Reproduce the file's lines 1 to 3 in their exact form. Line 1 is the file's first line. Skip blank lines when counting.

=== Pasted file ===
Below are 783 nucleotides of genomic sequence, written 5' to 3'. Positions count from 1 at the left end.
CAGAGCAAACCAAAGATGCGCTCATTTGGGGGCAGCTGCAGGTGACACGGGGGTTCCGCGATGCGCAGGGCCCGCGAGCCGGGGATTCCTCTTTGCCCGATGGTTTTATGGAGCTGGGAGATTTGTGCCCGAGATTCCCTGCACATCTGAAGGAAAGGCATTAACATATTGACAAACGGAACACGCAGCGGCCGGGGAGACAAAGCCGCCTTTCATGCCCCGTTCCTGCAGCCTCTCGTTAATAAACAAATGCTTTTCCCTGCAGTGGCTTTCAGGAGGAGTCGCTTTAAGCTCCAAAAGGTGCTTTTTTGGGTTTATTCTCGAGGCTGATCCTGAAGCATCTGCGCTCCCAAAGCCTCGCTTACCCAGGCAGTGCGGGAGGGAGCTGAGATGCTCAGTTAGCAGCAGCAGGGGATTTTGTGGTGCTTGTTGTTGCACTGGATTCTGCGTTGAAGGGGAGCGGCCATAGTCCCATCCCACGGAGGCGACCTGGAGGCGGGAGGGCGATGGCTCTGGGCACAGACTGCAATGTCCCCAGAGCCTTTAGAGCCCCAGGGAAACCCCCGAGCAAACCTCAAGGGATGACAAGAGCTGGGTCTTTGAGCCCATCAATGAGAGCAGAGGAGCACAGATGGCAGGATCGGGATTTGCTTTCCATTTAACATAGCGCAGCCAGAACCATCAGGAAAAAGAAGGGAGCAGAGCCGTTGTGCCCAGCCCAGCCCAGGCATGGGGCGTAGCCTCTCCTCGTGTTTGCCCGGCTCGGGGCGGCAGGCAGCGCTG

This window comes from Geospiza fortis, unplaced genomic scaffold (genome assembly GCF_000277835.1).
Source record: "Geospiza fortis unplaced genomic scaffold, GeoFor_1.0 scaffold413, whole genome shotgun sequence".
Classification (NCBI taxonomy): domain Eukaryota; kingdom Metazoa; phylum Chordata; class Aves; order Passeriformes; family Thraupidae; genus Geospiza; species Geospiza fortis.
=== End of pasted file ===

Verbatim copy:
Below are 783 nucleotides of genomic sequence, written 5' to 3'. Positions count from 1 at the left end.
CAGAGCAAACCAAAGATGCGCTCATTTGGGGGCAGCTGCAGGTGACACGGGGGTTCCGCGATGCGCAGGGCCCGCGAGCCGGGGATTCCTCTTTGCCCGATGGTTTTATGGAGCTGGGAGATTTGTGCCCGAGATTCCCTGCACATCTGAAGGAAAGGCATTAACATATTGACAAACGGAACACGCAGCGGCCGGGGAGACAAAGCCGCCTTTCATGCCCCGTTCCTGCAGCCTCTCGTTAATAAACAAATGCTTTTCCCTGCAGTGGCTTTCAGGAGGAGTCGCTTTAAGCTCCAAAAGGTGCTTTTTTGGGTTTATTCTCGAGGCTGATCCTGAAGCATCTGCGCTCCCAAAGCCTCGCTTACCCAGGCAGTGCGGGAGGGAGCTGAGATGCTCAGTTAGCAGCAGCAGGGGATTTTGTGGTGCTTGTTGTTGCACTGGATTCTGCGTTGAAGGGGAGCGGCCATAGTCCCATCCCACGGAGGCGACCTGGAGGCGGGAGGGCGATGGCTCTGGGCACAGACTGCAATGTCCCCAGAGCCTTTAGAGCCCCAGGGAAACCCCCGAGCAAACCTCAAGGGATGACAAGAGCTGGGTCTTTGAGCCCATCAATGAGAGCAGAGGAGCACAGATGGCAGGATCGGGATTTGCTTTCCATTTAACATAGCGCAGCCAGAACCATCAGGAAAAAGAAGGGAGCAGAGCCGTTGTGCCCAGCCCAGCCCAGGCATGGGGCGTAGCCTCTCCTCGTGTTTGCCCGGCTCGGGGCGGCAGGCAGCGCTG

This window comes from Geospiza fortis, unplaced genomic scaffold (genome assembly GCF_000277835.1).